Chapter 5

Ponting Brothers Ltd

By 1871 all of the remaining members of Henry and Jane Ponting's family (aside from Ashfield who was in Devon) seemed to have moved to London and to have began work in the drapery business.

The Pontings were by no means the first of a new generation of entrepreneurs to arrive in the city to set up shop. One of the earlier arrivals was Peter Robinson, the son of a Yorkshire haberdasher who had opened a linen drapers shop in Oxford Street in 1833, but it was not until 1850 and 1860's that the first department stores began to appear.

William Whiteley arrived in London in 1855 and having worked his way through a number of traditional positions within the industry he set up on his own in Westbourne Grove in 1863. John Lewis came to London from Somerset and after working as a buyer for Peter Robinson he set up in business in 1864. John Barker came to London in 1858 and following employment with Spencer, Turner and Boldero, went to work for William Whiteley, only to set up on his own in Kensington High Street in 1870 when Whiteley refused to make him a partner. Whilst Whiteley and others are considered the forerunners of the "department store" this does not undermine the achievements of the Ponting Brothers.

Much of what follows, particularly in relation to the premises from which Pontings operated comes from the "Survey of London' Volume 42 - Kensington Square to Earl's Court (1986)" .

The Establishment of the Business

The "Survey of London" records that "the first of the four brothers Ponting to desert his home town ............and make his mark in the expanding metropolitan drapery trade was Thomas, who opened a shop in Archer Street, off Westbourne Grove, in about 1863. William, Sydney and later John Ponting probably learned the business in Archer Street and then at No. 123 Westbourne Grove, Thomas H. Ponting and Company's address from 1868".

The census returns tell that both Thomas Ponting and John Jones Ponting were in London by 1861. Thomas was an assistant to and living with William B Barnes, linen draper at 68 Upper Street, Islington. John was an assistant linen draper to Owen Evans with whom he was living at 35 Stephenson's Terrace, St Mary's, Islington. There is no trace of either William (but see chapter 10) or Sydney who would have been around 17 and 14 years old respectively.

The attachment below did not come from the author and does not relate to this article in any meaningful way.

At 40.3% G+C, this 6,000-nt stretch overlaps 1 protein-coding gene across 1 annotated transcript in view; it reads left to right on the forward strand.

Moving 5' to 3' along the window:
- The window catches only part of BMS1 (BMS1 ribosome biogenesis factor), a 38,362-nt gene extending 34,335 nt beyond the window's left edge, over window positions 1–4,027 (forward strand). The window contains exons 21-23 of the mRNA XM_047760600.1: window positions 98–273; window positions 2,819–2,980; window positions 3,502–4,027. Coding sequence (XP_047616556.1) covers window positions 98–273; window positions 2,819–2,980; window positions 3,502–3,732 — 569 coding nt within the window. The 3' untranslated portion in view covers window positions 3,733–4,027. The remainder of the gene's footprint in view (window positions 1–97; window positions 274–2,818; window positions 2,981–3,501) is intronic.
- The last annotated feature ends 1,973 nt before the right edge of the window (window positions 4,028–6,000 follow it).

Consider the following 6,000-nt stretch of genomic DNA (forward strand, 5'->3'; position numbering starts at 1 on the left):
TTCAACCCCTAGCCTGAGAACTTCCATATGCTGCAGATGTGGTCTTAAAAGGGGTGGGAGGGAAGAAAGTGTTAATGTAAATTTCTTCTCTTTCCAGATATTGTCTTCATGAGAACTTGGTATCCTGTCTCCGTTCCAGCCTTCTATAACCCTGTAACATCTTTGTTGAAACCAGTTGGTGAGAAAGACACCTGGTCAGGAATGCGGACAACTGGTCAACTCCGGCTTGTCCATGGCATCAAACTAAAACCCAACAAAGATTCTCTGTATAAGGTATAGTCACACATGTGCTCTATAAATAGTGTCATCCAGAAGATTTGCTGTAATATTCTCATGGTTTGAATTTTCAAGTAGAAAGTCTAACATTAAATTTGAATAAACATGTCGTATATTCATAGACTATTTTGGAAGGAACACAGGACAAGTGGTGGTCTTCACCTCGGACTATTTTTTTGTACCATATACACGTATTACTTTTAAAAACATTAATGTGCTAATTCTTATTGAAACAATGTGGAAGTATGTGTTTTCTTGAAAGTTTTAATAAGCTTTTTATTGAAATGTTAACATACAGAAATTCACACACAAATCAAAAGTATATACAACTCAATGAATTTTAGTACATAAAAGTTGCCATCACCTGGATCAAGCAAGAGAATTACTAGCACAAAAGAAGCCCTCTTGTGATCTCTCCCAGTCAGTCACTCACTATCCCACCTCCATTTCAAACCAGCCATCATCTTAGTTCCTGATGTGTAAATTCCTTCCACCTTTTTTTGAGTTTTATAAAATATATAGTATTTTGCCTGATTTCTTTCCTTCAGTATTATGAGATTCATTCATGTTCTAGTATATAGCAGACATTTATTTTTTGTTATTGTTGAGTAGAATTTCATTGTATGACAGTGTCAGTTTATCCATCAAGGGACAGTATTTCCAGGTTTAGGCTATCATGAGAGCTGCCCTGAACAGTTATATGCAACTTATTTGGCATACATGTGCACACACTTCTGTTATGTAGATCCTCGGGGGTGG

The 1871 census confirms Thomas had set up at 123 Westbourne Grove by that date and the indications are that John was working with him. Thomas, John and sister Mary are all described as drapers employing four assistants. The four assistants are named on the census returns. There is still no trace of William (now aged 27). Sydney is part way through an apprenticeship, living at High Street, Egham, Surrey with William Hunt. Evidence suggests that Thomas was to remain in business independently.

The "Survey of London" goes on to say that Ponting Brothers was set up as an independent concern in 1873 by the younger brothers at No. 125 Kensington High Street, between the railway station and Wright's Lane. The indenture dissolving the partnership between William, John Jones and Sydney Ponting (see below) refers to a partnership agreement between the three brothers dated 19 February 1875. This is two years later than indicated elsewhere, but it may be that 1875 simply when matters were formalised.

Pontings Brothers is described retrospectively as 'a small Berlin wool shop'. It is said that profiting from their position, the partners were able to make their shop into 'the largest retail fancy goods and silk business in London'. The brothers began the process by acquiring Number 127 Kensington High Street (1876) and Numbers 123 and 123A Kensington High Street (1890). Their next step was to acquire Scarsdale House, "the venerable but forlorn mansion immediately behind their premises" in 1893, although initially it was used '"for domestic purposes", presumably for housing assistants.